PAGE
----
Czech Mint issues investment medal series featuring town motifs

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August 16, 2012 – In 2011 the Czech Mint issued the first of 24 silver investment medals featuring a town motif. Now the second medal has followed. It is dedicated to the Bohemian town Chomutov. The medal is struck in 1 kilo and 500 grams.

Czech Republic / 999 silver / 90 mm / 1,000 g resp. 500 g / Design: Irena Hradecká (obverse), Miroslav Schovanec (reverse) / Mintage: 150 (1-kilo-medal) resp. 300 (500-gram-medal).

The obverse shows the town motif: a panoramic view of the historic centre of Chomutov in a sector of a circle. In the foreground a front view of the church of the Assumption of Virgin Mary with the municipal tower superimposes on the relief. On the left you will find the indications of weight and fineness: 1000 g Ag 999, on the right the town’s name Chomutov.
All medals of this series feature the same reverse. It is dedicated to the so-called statutory towns, a concept that goes back to the Austrian administration. At this epoch the term defined towns of particular importance, which were not assigned to any county and thus relatively independently administrated. Today statutory towns still benefit of a special legal status permitting them a wider self administration. They vote a borough council and a mayor is elected directly by the citizens.
The map on the reverse shows the geographical position of all statutory towns in the Czech Republic. In the background runs a list of their names. The inscription reads Statutární mesta Ceské republiky (Statutory Towns of the Czech Republic).

In 2006 Chomutov, a town with 50,000 inhabitants in the northwest of the Czech Republic, became a statutory town. In that region at the foot of the Ore Mountains important railway lines and roads pass. Hence, around the year 800 the area was settled yet. In the 13th century Friedrich von Komotau gave the place Comtau to the Teutonic Order, but only in 1396 the Order bestowed the town charter upon Albrecht von Duben and Nikolaus von Komotau; the market was exonerated from custom duties and taxes, a city hall was built and, first of all, Komotau received a city coat of arms. Later the town changed its masters, it was pillaged by the Protestant Hussites, put in pawn, and again given as a present.

Panoramic view of Chomutov. Photo: Tomás Marounek / Wikipedia.

In the 16th century Chomutov was a vital producer of alum. At that time this mineral was indispensable for producing cloth. Until around 1510 European alum had been monopolised by the Pope, while using Islamic alum was forbidden under penalty of excommunication. Then new methods of mining, however, permitted the alum production in many mines of Central and Northern Europe. These methods opened a major source of revenue. An alum lake with a surface of a couple of hectares and nearly four metres of depth attests even today to the early modern alum mining. The lake is a singular phenomenon his water containing ca 1 percent of alum.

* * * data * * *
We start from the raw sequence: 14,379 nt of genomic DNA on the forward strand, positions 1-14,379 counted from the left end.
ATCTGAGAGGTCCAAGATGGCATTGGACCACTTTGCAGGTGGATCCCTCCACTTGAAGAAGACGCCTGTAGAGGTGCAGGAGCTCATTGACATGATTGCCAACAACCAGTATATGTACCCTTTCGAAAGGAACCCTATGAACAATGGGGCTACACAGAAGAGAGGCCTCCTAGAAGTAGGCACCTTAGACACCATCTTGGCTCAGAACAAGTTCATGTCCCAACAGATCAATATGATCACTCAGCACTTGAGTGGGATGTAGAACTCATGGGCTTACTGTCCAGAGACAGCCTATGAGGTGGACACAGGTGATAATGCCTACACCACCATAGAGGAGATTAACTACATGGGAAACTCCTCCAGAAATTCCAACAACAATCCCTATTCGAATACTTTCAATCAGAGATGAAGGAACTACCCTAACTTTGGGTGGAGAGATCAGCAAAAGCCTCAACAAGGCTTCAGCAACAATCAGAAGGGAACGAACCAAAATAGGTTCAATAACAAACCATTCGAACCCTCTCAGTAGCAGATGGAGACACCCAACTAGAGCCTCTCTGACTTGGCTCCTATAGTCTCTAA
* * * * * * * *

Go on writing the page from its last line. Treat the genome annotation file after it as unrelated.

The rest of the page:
In the early 17th century Komotau became a Royal free city, however, some time later it suffered from the dreadful Thirty Years’ War. In 1813, during the Napoleonic Wars, Tsar Alexander I, Frederick William III of Prussia and Francis I, Emperor of Austria met in Komotau to coordinate their actions against the French adversary Napoleon Bonaparte. In the mid-18th century Komotau benefitted from the industrialisation. Railroad lines linked the region to Prague and other major cities.

But Komotau too saw the apocalyptical years of the Czech Republic’s occupation by the German Nazis when the Czech minority was forced to flee. After 1945 revenge was taken upon the German-Bohemian men of Komotau, executions and retaliation actions occurred. Today, however, Chomutov’s German-Czech Meeting Centre is evidence of the amicable relations that have been established after World War II between the Czech statutory town and the neighbouring country.
By the way, one of the most popular German actresses, Ruth Maria Kubitschek, is Chomutov-born.

‘Chomutov’ is the first silver investment medal of the series ‘Czech Statutory Towns’ in 2012. Each year two new medals of the series will appear. The very limited mintage certainly will arouse not only the investors’ interest in the series.

More information on the Czech Mint is available here.

This is the official website of the city of Chomutov.